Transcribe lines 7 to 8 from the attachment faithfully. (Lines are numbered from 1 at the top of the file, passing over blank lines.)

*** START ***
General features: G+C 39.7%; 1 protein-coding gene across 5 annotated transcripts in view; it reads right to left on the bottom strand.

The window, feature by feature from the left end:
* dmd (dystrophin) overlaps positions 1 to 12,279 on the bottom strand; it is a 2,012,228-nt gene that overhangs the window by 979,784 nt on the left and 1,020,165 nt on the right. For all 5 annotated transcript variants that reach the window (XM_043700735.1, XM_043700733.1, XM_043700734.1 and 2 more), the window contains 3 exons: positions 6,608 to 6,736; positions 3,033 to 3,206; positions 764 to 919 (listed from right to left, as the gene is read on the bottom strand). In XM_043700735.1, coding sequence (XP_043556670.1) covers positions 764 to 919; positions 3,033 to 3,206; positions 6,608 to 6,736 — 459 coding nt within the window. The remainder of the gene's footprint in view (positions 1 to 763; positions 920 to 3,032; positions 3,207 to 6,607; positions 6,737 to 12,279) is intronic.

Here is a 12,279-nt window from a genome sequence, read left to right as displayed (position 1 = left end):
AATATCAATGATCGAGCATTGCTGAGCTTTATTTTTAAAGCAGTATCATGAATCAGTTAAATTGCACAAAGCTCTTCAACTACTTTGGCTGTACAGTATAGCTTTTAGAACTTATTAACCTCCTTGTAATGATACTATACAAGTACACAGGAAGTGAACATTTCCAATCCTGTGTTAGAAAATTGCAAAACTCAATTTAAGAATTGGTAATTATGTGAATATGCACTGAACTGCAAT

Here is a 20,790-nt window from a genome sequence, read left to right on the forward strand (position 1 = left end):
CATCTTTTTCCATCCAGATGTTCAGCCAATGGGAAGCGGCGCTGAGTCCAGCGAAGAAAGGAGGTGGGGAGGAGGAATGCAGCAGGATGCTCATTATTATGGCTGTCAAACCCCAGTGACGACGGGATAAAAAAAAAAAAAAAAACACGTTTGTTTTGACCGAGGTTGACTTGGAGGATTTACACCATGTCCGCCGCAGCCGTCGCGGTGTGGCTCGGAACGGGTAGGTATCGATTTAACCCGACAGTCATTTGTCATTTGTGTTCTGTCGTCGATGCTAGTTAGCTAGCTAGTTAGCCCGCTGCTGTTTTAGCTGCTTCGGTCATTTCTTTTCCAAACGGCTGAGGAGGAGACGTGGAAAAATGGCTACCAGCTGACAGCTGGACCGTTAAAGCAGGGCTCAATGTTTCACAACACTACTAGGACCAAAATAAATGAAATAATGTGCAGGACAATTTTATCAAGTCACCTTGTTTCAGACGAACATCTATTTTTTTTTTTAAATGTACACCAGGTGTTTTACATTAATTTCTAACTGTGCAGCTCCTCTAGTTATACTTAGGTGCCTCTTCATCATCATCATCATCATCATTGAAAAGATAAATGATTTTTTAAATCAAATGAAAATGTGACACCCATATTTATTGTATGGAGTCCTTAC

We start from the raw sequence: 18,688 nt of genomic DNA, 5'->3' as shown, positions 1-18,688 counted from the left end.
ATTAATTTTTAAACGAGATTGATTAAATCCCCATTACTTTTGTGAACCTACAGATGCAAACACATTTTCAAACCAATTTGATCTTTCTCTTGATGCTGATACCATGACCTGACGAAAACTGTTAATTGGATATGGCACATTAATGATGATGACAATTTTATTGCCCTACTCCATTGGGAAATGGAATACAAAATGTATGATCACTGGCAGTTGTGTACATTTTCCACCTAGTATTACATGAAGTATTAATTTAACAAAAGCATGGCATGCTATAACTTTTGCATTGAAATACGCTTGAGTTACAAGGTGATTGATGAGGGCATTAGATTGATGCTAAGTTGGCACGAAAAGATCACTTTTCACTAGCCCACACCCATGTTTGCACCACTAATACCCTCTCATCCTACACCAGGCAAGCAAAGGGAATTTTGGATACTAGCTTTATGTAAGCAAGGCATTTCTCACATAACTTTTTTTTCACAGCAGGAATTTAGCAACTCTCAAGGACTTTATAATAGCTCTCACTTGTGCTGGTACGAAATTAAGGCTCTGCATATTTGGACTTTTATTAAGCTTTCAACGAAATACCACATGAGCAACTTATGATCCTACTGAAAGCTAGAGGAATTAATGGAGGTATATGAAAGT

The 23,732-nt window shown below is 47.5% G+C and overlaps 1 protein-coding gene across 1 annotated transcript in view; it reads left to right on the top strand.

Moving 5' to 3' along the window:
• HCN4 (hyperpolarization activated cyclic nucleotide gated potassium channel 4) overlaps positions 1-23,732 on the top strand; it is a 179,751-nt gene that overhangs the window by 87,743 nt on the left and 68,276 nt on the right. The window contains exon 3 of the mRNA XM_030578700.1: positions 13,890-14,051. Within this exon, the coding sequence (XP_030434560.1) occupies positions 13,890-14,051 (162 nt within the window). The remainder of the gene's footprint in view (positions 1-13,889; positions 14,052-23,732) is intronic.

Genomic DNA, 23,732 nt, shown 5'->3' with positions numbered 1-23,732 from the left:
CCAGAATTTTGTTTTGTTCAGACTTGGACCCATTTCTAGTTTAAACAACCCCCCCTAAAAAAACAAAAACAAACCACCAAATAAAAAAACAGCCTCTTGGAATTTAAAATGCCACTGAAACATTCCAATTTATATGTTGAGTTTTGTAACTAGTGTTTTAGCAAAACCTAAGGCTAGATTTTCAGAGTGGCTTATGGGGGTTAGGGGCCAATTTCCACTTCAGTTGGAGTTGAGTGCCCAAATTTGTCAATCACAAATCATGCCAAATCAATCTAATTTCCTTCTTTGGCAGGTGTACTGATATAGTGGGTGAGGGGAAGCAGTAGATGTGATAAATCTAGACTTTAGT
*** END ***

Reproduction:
CATCTTTTTCCATCCAGATGTTCAGCCAATGGGAAGCGGCGCTGAGTCCAGCGAAGAAAGGAGGTGGGGAGGAGGAATGCAGCAGGATGCTCATTATTATGGCTGTCAAACCCCAGTGACGACGGGATAAAAAAAAAAAAAAAAACACGTTTGTTTTGACCGAGGTTGACTTGGAGGATTTACACCATGTCCGCCGCAGCCGTCGCGGTGTGGCTCGGAACGGGTAGGTATCGATTTAACCCGACAGTCATTTGTCATTTGTGTTCTGTCGTCGATGCTAGTTAGCTAGCTAGTTAGCCCGCTGCTGTTTTAGCTGCTTCGGTCATTTCTTTTCCAAACGGCTGAGGAGGAGACGTGGAAAAATGGCTACCAGCTGACAGCTGGACCGTTAAAGCAGGGCTCAATGTTTCACAACACTACTAGGACCAAAATAAATGAAATAATGTGCAGGACAATTTTATCAAGTCACCTTGTTTCAGACGAACATCTATTTTTTTTTTTAAATGTACACCAGGTGTTTTACATTAATTTCTAACTGTGCAGCTCCTCTAGTTATACTTAGGTGCCTCTTCATCATCATCATCATCATCATTGAAAAGATAAATGATTTTTTAAATCAAATGAAAATGTGACACCCATATTTATTGTATGGAGTCCTTAC

We start from the raw sequence: 18,688 nt of genomic DNA, 5'->3' as shown, positions 1-18,688 counted from the left end.